1) The earth is not flat, so your math needs to account for the curvature of the earth.

2) The Virtual Earth API has, among other things, MapPolygon objects, which are treated as scaled geometry. In my example, I wanted to draw a circle around a point that showed what was on the map 10 miles in any direction. This video shows my reasons why:

I pulled all the parts to build this application from the web. You can find the formulas to calculate distances on a curved surface in Wikipedia: Great Circle Distance

Tim Heuer had a post on calculating the points in a circle using Java: Drawing a Radius

In my project I converted all the code to C# and separated the calculation of locations and the generation of a MapPolygon into two functions.

void AddCircle(Location oLoc, double dRadius, double dOpacity)

{

MapPolygon polygon = new MapPolygon();

polygon.Fill = new SolidColorBrush(Colors.Green);

polygon.Stroke = new SolidColorBrush(Colors.Blue);

polygon.StrokeThickness = 5;

polygon.Opacity = dOpacity;

//this works in miles

polygon.Locations = DrawACircle(oLoc, dRadius);

Map1.AddChild(polygon);

}

public LocationCollection DrawACircle(Location oLoc, double dRadius)

{

var oLocs = new LocationCollection();

var earthRadius = GeoCodeCalc.EarthRadiusInMiles;

var lat = GeoCodeCalc.ToRadian(oLoc.Latitude); //radians

var lon = GeoCodeCalc.ToRadian(oLoc.Longitude); //radians

var d = dRadius / earthRadius; // d = angular distance covered on earths surface

for (int x = 0; x<= 360; x++)

{

var brng = GeoCodeCalc.ToRadian(x); //radians

var latRadians = Math.Asin(Math.Sin(lat) * Math.Cos(d) + Math.Cos(lat) * Math.Sin(d) * Math.Cos(brng));

var lngRadians = lon + Math.Atan2(Math.Sin(brng) * Math.Sin(d) * Math.Cos(lat), Math.Cos(d) - Math.Sin(lat) * Math.Sin(latRadians));

var pt = new Location(180.0 * latRadians / Math.PI, 180.0 * lngRadians / Math.PI);

oLocs.Add(pt);

}

return oLocs;

}

Integrating this with the current UI was straight-forward -- I just added a little more code to the actions the application was already doing. So drawing circles around the current location became this:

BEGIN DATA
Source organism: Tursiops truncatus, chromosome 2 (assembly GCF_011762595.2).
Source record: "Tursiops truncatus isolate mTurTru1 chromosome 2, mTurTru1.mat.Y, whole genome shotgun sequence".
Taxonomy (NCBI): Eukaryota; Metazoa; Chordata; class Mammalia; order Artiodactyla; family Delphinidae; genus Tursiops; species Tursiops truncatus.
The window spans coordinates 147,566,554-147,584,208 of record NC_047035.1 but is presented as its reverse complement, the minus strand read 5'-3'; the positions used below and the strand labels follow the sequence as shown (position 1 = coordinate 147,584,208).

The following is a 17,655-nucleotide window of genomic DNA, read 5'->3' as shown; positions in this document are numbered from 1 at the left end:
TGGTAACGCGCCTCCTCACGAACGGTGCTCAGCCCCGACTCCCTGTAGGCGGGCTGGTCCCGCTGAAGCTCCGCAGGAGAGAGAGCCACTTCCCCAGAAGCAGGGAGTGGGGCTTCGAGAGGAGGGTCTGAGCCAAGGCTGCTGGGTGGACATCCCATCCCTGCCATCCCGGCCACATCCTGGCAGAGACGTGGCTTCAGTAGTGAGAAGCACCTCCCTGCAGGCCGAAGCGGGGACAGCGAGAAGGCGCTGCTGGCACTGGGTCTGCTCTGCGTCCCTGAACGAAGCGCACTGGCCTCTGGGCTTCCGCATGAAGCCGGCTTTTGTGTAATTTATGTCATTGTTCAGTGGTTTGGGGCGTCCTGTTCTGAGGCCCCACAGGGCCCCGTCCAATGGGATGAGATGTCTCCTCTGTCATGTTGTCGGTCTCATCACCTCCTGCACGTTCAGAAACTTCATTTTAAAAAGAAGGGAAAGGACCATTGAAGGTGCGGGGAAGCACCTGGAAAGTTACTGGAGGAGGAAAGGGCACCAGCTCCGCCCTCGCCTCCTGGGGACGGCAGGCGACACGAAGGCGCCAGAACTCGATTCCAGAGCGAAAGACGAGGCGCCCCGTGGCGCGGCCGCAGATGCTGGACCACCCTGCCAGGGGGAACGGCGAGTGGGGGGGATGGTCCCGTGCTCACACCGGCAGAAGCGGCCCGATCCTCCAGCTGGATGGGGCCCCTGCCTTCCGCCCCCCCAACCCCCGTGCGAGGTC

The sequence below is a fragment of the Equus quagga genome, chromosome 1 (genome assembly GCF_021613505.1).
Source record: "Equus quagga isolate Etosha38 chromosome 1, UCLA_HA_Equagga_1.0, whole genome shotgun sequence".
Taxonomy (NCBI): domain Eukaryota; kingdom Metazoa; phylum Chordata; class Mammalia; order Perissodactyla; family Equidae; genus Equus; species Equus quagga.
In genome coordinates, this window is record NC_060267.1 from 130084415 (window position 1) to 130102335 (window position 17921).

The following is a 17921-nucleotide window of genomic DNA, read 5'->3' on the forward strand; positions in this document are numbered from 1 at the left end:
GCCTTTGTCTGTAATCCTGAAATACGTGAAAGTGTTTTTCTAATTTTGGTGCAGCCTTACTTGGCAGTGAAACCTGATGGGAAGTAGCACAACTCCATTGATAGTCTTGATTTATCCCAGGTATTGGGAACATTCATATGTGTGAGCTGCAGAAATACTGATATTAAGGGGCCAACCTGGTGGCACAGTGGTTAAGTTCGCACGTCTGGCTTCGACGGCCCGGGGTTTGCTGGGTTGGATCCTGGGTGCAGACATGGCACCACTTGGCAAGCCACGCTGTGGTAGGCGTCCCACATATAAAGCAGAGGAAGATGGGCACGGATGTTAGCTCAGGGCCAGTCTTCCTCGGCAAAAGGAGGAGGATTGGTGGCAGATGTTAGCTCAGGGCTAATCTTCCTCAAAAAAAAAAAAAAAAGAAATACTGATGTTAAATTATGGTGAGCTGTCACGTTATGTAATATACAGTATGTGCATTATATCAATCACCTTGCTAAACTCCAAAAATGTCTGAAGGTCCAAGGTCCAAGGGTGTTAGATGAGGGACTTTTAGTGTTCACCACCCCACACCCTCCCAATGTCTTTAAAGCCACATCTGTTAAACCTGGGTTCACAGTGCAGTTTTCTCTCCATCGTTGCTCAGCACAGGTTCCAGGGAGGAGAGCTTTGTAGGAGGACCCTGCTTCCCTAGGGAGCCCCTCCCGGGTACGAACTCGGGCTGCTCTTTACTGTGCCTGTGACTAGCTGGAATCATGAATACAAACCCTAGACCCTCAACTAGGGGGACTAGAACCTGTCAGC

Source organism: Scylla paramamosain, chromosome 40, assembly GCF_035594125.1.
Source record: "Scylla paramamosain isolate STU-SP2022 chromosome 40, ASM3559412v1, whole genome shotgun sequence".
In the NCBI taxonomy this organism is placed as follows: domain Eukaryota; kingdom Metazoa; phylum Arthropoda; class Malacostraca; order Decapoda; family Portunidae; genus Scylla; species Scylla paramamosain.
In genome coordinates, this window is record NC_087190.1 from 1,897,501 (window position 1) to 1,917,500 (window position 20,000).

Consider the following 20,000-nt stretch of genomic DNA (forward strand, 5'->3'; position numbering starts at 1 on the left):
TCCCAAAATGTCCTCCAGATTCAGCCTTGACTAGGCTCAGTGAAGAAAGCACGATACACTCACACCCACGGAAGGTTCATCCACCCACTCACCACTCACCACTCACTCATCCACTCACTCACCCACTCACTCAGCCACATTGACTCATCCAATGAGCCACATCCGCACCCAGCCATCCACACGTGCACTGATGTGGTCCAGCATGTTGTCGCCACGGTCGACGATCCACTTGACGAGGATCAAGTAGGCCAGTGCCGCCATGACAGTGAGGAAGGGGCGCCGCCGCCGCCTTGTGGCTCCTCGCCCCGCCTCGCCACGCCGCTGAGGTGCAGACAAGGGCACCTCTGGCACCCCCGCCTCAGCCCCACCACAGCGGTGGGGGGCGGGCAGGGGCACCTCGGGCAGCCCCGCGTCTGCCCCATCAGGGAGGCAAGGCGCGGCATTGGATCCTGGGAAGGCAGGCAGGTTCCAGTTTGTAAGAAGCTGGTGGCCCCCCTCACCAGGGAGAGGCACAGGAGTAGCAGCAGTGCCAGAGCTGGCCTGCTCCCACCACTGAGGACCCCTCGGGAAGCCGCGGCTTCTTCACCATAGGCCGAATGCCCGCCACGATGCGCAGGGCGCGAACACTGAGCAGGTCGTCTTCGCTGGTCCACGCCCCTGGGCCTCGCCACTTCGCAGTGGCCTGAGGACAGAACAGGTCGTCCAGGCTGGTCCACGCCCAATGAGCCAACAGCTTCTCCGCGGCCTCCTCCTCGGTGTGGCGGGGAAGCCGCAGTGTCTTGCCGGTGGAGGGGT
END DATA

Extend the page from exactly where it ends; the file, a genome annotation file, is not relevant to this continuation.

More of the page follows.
void btnCircle_Click(object sender, RoutedEventArgs e)

{

var oMyLoc = from oItem in m_oList

where oItem is MyLocation

select oItem;

PointOfInterest oWhereIAm = oMyLoc.First<PointOfInterest>();

if (oWhereIAm == null)

{

MessageBox.Show("Add Where Am I to the Map");

return;

}

for (int i = 1; i <= 5; i++)

{

double dRadius = i * 10.0;

AddCircle(oWhereIAm.Loc, dRadius, .15);

}

}

And drawing a circle of a given radius about any mouse click became this:

void Map1_MouseClick(object sender, MapMouseEventArgs e)

{

var oLocation = Map1.ViewportPointToLocation(e.ViewportPoint);

var oPOI = new PointOfInterest() { Loc = oLocation };

m_oList.Add(oPOI);

RenderPoint(oPOI);

if (cbDraw.IsChecked == true)

try

{

double dRadius = double.Parse(txtRadius.Text);

AddCircle(oPOI.Loc, dRadius, .5);

}

catch( Exception ex)

{

MessageBox.Show(ex.Message);

}

}

In the next post I will show how to measure between two user-selected points.

## 2 comments:

Good to see my old javascript code still kicking around :)

The original source, and a very useful site, for the algorithms is:

http://www.movable-type.co.uk/scripts/LatLong.html

John.

Nice one. I like how your circles are not scaling with the map (as you zoom in they are bigger and as you zoom out they are smaller). I'm trying to get the same effect with MapPolyline but just can't get it to work.

My MapPolyline is quite simple. I just pass in coordinates to Locations collection and style its stroke n stuff. But it scales with zooming and i don't like it :(

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